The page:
Machine vision is proving ideal in helping humans perform tedious but crucial manufacturing tasks. That is why it is poised to grow significantly in the next few years. It is powered by artificial intelligence (AI) in both its deep learning and more traditional rule-based methods, and the question today is how to employ even more of it.
Many see software as the key to its current success and greater adoption. “[We are] an AI company that offers machine vision technology,” said David Michael, director of core vision tool development for Cognex Corp. It is a surprising statement about a company that has a strategic position in machine vision hardware, but it illustrates that from its roots in MIT’s AI lab, the company saw processing power as key.
Engineers can apply two flavors of complementary AI. One is the more traditional rule-based machine vision, where logic is programmed by an experienced engineer. The other is the hot emerging field of deep learning neural nets, which statistically create their own rules by training on a data set of tagged images. Academic research can employ tens of thousands of training images, but most industrial applications yield good algorithms with just a few hundred, Michael said.
No panacea, machine vision is better at some tasks than others.
Michael said there are four applications especially well suited for machine vision: vision guided automation and robotics; metrology; visual inspection; and reading various identification codes.
In vision-guided robotics, machine vision is used to identify an object and determine its location so that a robot can operate on it, usually in a pick-and-place operation. “This area is really growing fast,” he said.
Metrology is precise measurement of dimensions. Machine vision is growing in this field through increasing collection of scan data in 3D. Rule-based AI is best in this application because dimensional tolerancing is precise and well-defined.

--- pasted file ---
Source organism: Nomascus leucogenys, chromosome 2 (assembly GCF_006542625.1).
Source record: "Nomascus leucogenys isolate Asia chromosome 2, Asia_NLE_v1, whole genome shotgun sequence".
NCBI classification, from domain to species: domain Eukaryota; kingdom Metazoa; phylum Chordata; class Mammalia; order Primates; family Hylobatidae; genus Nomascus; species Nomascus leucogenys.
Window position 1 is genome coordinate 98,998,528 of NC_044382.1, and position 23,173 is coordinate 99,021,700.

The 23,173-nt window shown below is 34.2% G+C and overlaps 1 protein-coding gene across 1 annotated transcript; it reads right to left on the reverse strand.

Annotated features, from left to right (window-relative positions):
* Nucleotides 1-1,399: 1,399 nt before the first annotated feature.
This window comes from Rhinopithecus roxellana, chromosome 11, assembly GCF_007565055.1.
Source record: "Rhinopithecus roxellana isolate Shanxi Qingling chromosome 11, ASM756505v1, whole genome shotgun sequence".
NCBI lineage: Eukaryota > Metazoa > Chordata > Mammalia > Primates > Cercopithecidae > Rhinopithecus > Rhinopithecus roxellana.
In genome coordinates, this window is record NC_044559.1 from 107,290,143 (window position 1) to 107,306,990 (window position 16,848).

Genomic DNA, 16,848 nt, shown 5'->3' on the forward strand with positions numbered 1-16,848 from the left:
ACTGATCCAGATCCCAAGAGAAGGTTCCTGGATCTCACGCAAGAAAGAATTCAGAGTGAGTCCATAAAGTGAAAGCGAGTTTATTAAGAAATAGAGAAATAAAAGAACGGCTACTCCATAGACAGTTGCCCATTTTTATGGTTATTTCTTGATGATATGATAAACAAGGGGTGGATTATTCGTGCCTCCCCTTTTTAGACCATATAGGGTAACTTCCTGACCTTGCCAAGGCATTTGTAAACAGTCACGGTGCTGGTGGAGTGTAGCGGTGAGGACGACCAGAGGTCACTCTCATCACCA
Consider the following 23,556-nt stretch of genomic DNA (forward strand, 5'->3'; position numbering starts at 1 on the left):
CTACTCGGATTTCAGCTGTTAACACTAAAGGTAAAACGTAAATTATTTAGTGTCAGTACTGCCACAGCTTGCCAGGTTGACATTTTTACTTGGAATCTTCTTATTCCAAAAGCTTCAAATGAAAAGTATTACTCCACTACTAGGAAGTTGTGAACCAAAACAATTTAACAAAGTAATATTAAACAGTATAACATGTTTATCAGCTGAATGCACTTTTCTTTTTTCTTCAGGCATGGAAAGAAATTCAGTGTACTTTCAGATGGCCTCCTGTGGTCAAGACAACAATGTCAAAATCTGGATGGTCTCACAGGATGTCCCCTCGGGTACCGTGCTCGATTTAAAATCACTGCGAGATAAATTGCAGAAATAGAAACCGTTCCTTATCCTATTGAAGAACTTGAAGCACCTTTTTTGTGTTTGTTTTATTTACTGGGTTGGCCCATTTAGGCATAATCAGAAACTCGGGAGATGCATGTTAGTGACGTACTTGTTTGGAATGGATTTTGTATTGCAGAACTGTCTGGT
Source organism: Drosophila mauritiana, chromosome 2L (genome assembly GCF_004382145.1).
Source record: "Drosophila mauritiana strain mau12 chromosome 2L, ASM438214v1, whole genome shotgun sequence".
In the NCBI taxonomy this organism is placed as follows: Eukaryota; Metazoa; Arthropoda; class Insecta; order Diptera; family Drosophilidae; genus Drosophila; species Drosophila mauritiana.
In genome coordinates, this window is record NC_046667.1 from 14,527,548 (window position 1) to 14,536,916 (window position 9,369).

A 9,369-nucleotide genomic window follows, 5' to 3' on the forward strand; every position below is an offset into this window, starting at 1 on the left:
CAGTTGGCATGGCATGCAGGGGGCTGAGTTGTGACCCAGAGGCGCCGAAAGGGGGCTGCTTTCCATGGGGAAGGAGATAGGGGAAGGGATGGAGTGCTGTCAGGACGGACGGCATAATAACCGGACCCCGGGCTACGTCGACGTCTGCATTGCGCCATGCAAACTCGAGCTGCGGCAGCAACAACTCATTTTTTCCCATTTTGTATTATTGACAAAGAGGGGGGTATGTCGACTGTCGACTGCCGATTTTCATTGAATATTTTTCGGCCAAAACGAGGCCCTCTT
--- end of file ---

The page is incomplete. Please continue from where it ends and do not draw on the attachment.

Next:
Inspection, another fast-growing area, uses machine vision to determine surface defects, color, or presence/absence. It does not require strict measurements, like metrology, but compares what is being measured with an ideal object or condition, such as a clear surface compared with one that is scratched and pitted. Because the problem is less mathematically precise, deep learning neural net AI is ideal and creating new opportunities, Michael said.
Identification is another growth field in both manufacturing and logistics. To identify a part or a package, machine vision can read 1D or 2D bar codes, text using optical character recognition, and even color or shape. It uses a mix of rule-based and deep learning neural nets, depending on the means for identification.
Machine vision is certainly at least poised to penetrate the industrial market.
A good example is Marposs, a provider of a wide range of high-precision measurement, inspection and process control equipment.
Marposs executives see machine vision eventually improving productivity, quality and costs. While manual operations are flexible and adaptable, these pros are not paramount in high-volume productions. “The down sides of manual inspection are well known. Human operations cannot be faster than a machine vision system when it comes to long, repetitive tasks,” said Matteo Zoin, senior manager and head of new market development for the company.
“That’s why automatic visual inspection for surface quality assessment, final checks for assembly completeness and robotic guidance for part-handling are some of the main applications we see for machine vision in manufacturing,” he said. “Artificial intelligence techniques are widely investigated in machine vision applications. They are not yet mature for industrial applications. But it’s just a matter of time.